Liberal view written by a Conservative
Jew / Michael Gold
WARNING: This article represents one view of relations. Although many of the components in this article are Orthodox, they should not be taken out of context. Please click here for an Orthodox response to this article.
The Rabbinic requirement of regular relations in a marriage does put some responsibility on the wife. It is considered desirable for her to solicit her husband to the act. (Nevertheless, the laws of modesty suggest that she be a bit less brazen and subtler than her husband.) "R Samuel b. Hahmani, citing R. Johanan, stated: A woman who solicits her husband to the (marital) obligation will have children the like of whom did not exist even in the generation of Moses. (Eruvin 100b)
Jewish Law is concerned not only with the frequency of the act but with the manner in which it is performed. The Talmud recommends nudity:
"R. Joseph taught: ‘Her flesh’ implies close bodily contact, i.e., that he must not treat her in the manner of the Persians who perform their conjugal duties in their clothes. This provides support for a ruling of R. Huna who laid down that a husband who said, "I will not perform (conjugal duties) unless she wears her clothes and I mine’ must divorce her and give her also her ketubbah" (Kettubot 48a).
The myth that religious Jews are required to make love through a hole in a sheet is nonsense. Pleasure was a concern of the rabbis; they understood that it is enhanced by nudity. In fact, if one of the partners does not wish to have relations in the nude, it is considered grounds for divorce (Shulchan Arukh, Even ha-Ezer 76-13).
A tension exists in Rabbinic literature between what the Rabbis regard as modest and proper on the one hand and what they know will maximize a couple’s pleasure on the other hand. Modesty requires that scholars of the law not be with their wives too frequently like roosters (Berakhot 22a), yet even a scholar is responsible for maximizing his wife’s pleasure. Rabbinic teachings reflect this tension in their discussions about intercourse by day or night, proper positions, and natural or un-natural relations.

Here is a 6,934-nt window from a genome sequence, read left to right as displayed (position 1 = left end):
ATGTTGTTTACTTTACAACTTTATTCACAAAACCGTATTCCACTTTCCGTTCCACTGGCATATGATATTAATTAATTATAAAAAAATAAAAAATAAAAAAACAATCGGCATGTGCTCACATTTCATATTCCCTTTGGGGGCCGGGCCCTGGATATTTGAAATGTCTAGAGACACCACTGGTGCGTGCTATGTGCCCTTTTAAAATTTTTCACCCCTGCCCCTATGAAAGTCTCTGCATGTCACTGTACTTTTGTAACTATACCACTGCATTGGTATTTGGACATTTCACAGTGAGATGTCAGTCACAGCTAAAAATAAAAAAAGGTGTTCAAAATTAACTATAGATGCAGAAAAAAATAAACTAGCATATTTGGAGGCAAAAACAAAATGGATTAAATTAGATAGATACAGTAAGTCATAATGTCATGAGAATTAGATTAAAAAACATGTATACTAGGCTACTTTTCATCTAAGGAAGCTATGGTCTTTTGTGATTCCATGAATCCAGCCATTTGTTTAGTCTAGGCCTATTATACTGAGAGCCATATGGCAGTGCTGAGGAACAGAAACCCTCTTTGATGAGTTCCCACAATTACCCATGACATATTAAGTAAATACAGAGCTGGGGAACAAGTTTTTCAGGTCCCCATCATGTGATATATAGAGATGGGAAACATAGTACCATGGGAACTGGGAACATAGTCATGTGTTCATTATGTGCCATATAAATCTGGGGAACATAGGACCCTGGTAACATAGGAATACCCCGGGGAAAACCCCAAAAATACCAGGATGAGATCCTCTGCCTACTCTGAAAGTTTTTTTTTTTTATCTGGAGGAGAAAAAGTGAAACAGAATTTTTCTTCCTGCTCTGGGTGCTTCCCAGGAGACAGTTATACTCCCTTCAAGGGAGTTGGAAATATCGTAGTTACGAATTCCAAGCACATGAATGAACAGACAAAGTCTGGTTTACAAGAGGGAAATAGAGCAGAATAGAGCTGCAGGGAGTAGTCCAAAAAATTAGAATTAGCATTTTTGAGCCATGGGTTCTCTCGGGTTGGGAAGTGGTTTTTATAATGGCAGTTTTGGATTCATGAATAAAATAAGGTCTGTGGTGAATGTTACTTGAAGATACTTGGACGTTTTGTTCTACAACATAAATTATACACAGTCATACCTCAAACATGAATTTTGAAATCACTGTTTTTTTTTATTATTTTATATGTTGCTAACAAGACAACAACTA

According to tradition, relations should take place at night and in the dark. The Talmud forbids relations during the day or by the light of a lamp (Niddah 17). Maimonides teaches that, although intercourse on the Sabbath is a special mitzwah, if the Sabbath light has not yet gone out and there is no separate room to which they can move, the couple should wait (Mishnah Torah Issurei Biah 21:10). In fact, midnight was considered the ideal time for intercourse.
Behind this law stands the principle "Love your neighbor as yourself" (Lev 19:18). The rabbis were concerned that a man might see his wife’s blemishes and that she would then become undesirable to him. Niddah 17a –. However, there are exceptions.
"Although intercourse was reserved for the night, if because of ones nature one finds himself forced to sleep at night and ought not be aroused or excited, or if the woman’s nature is such that she is overtaken by sleep at night and is not receptive at that time, one is permitted to have intercourse during the day, with due modesty, in order that intercourse be performed with acceptance and love and not by force"—(Meiri Niddah 17a).
Although they set normative guidelines, the ultimate concern of the Talmudic rabbis is maximizing the joy of relations. Traditionally most Jewish couples have made love in the dark out of a sense of modesty, but if a couple finds their relations enhanced when they "relate" the light, they are free to do so.
Similarly, in Rabbinic Judaism a tension exists between mandating a particular position for couples and allowing for variety and experimentation. On the one hand, the Rabbis recommend the missionary position: "She on top and him below—this is the way of brazenness; she below and him on top—this is the way of proper intercourse" (Gittin 70a). According to Rabbi Johanan ben Dahabai, it is forbidden to "overturn the table" (practice unnatural intercourse or unusual positions), but the Rabbis explicitly disagree with him: "A man may do whatever he pleases with his wife (at intercourse). A parable: Meat which comes form the abattoir may be eaten salted, roasted, cooked, or seethed, so with fish from the fishmonger… A woman once came before Rabbi and said, "Rabbi, I set a table before my husband and he overturned it." Rabbi replied, "My daughter, the Torah has permitted you to him. What can I do for you?" (Nedarim 20b)